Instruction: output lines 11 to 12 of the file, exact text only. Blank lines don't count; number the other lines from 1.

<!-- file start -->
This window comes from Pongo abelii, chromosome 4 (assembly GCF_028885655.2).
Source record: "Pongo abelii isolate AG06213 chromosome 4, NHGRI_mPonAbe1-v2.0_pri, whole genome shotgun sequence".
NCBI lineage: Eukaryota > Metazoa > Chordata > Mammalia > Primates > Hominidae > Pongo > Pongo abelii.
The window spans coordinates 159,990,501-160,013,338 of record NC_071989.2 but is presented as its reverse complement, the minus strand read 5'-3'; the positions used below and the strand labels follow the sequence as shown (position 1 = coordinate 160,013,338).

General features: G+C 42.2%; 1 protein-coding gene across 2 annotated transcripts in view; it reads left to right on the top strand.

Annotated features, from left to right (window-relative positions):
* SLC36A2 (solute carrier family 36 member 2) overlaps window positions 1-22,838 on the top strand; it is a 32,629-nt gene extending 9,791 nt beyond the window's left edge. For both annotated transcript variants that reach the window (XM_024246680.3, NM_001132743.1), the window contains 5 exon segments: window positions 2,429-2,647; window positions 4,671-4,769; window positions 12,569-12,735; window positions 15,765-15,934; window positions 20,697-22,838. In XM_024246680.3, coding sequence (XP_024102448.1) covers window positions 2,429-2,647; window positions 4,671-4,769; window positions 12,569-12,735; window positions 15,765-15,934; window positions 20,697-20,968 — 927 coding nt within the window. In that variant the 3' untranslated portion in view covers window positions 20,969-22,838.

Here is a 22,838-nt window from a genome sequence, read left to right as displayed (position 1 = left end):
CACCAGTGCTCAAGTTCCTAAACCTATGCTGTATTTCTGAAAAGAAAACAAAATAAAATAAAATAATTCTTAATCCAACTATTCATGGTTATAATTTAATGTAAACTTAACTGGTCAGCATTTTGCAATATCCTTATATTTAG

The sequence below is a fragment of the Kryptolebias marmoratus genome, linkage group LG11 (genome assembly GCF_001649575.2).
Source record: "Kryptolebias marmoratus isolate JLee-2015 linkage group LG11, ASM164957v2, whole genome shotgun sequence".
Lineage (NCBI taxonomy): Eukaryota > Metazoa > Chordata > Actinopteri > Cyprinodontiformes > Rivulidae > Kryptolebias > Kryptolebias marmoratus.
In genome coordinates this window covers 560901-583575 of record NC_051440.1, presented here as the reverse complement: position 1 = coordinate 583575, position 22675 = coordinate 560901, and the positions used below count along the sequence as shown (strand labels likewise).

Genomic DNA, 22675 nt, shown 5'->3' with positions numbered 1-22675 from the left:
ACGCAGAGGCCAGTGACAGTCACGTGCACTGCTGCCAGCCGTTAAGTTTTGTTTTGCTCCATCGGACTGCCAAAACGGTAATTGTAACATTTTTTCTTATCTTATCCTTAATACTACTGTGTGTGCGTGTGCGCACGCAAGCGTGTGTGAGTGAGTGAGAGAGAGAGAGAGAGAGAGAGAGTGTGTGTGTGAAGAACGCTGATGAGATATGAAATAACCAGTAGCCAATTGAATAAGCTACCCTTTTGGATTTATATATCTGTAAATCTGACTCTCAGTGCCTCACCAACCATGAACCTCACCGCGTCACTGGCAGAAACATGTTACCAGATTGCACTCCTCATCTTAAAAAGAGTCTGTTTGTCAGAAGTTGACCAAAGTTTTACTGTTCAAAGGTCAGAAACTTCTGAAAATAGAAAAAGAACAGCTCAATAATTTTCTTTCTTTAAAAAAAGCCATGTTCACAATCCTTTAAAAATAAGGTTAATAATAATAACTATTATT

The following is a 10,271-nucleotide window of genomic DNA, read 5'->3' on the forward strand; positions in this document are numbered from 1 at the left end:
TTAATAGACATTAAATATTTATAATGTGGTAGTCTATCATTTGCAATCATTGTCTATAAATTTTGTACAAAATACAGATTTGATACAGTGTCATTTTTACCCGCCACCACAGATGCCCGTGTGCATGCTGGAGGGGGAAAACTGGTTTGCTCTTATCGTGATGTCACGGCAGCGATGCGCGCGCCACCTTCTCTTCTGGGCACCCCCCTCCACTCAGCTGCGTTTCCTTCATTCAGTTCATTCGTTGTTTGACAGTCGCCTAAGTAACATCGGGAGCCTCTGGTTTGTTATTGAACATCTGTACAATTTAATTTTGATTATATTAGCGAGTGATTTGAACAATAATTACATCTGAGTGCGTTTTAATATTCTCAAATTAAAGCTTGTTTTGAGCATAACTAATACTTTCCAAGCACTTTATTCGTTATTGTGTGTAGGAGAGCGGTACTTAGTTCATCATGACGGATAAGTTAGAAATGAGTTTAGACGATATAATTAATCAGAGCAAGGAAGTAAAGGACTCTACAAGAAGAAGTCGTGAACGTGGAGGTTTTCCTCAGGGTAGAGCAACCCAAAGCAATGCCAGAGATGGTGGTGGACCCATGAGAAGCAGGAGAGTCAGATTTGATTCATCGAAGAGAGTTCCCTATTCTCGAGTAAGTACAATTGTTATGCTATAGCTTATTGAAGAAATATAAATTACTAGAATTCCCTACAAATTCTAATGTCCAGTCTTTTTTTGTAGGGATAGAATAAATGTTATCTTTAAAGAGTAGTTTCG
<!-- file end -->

Source record: "Kryptolebias marmoratus isolate JLee-2015 linkage group LG11, ASM164957v2, whole genome shotgun sequence".
Lineage (NCBI taxonomy): Eukaryota > Metazoa > Chordata > Actinopteri > Cyprinodontiformes > Rivulidae > Kryptolebias > Kryptolebias marmoratus.